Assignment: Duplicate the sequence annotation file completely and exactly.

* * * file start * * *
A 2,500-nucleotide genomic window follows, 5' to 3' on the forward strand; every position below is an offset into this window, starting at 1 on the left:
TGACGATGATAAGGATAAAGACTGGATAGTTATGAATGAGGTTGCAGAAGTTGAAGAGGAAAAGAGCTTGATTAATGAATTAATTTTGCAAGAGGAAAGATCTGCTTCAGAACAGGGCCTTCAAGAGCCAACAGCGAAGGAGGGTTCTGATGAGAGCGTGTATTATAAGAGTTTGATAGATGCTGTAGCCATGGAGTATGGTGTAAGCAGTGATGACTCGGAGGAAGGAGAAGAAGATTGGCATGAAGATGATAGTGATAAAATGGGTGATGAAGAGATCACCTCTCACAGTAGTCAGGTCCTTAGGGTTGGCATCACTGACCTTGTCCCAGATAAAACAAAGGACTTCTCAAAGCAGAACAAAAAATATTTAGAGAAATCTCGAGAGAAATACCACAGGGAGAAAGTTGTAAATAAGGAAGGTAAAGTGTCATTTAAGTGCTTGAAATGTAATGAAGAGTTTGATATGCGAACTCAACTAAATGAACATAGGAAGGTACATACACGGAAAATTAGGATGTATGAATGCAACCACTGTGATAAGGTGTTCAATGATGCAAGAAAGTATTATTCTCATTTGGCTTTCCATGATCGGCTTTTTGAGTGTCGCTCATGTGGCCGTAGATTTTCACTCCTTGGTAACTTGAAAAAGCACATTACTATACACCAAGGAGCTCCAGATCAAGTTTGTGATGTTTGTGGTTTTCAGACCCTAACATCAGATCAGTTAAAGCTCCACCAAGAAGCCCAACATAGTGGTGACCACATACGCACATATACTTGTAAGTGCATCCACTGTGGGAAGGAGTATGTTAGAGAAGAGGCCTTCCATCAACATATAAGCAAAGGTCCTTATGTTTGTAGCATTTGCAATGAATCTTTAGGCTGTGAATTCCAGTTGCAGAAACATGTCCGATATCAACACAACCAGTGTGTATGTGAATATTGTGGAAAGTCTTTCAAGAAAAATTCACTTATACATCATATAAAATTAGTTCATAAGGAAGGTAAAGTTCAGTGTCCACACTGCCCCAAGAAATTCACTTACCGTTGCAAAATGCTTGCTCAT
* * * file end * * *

A 2,500-nucleotide genomic window follows, 5' to 3' on the forward strand; every position below is an offset into this window, starting at 1 on the left:
TGACGATGATAAGGATAAAGACTGGATAGTTATGAATGAGGTTGCAGAAGTTGAAGAGGAAAAGAGCTTGATTAATGAATTAATTTTGCAAGAGGAAAGATCTGCTTCAGAACAGGGCCTTCAAGAGCCAACAGCGAAGGAGGGTTCTGATGAGAGCGTGTATTATAAGAGTTTGATAGATGCTGTAGCCATGGAGTATGGTGTAAGCAGTGATGACTCGGAGGAAGGAGAAGAAGATTGGCATGAAGATGATAGTGATAAAATGGGTGATGAAGAGATCACCTCTCACAGTAGTCAGGTCCTTAGGGTTGGCATCACTGACCTTGTCCCAGATAAAACAAAGGACTTCTCAAAGCAGAACAAAAAATATTTAGAGAAATCTCGAGAGAAATACCACAGGGAGAAAGTTGTAAATAAGGAAGGTAAAGTGTCATTTAAGTGCTTGAAATGTAATGAAGAGTTTGATATGCGAACTCAACTAAATGAACATAGGAAGGTACATACACGGAAAATTAGGATGTATGAATGCAACCACTGTGATAAGGTGTTCAATGATGCAAGAAAGTATTATTCTCATTTGGCTTTCCATGATCGGCTTTTTGAGTGTCGCTCATGTGGCCGTAGATTTTCACTCCTTGGTAACTTGAAAAAGCACATTACTATACACCAAGGAGCTCCAGATCAAGTTTGTGATGTTTGTGGTTTTCAGACCCTAACATCAGATCAGTTAAAGCTCCACCAAGAAGCCCAACATAGTGGTGACCACATACGCACATATACTTGTAAGTGCATCCACTGTGGGAAGGAGTATGTTAGAGAAGAGGCCTTCCATCAACATATAAGCAAAGGTCCTTATGTTTGTAGCATTTGCAATGAATCTTTAGGCTGTGAATTCCAGTTGCAGAAACATGTCCGATATCAACACAACCAGTGTGTATGTGAATATTGTGGAAAGTCTTTCAAGAAAAATTCACTTATACATCATATAAAATTAGTTCATAAGGAAGGTAAAGTTCAGTGTCCACACTGCCCCAAGAAATTCACTTACCGTTGCAAAATGCTTGCTCAT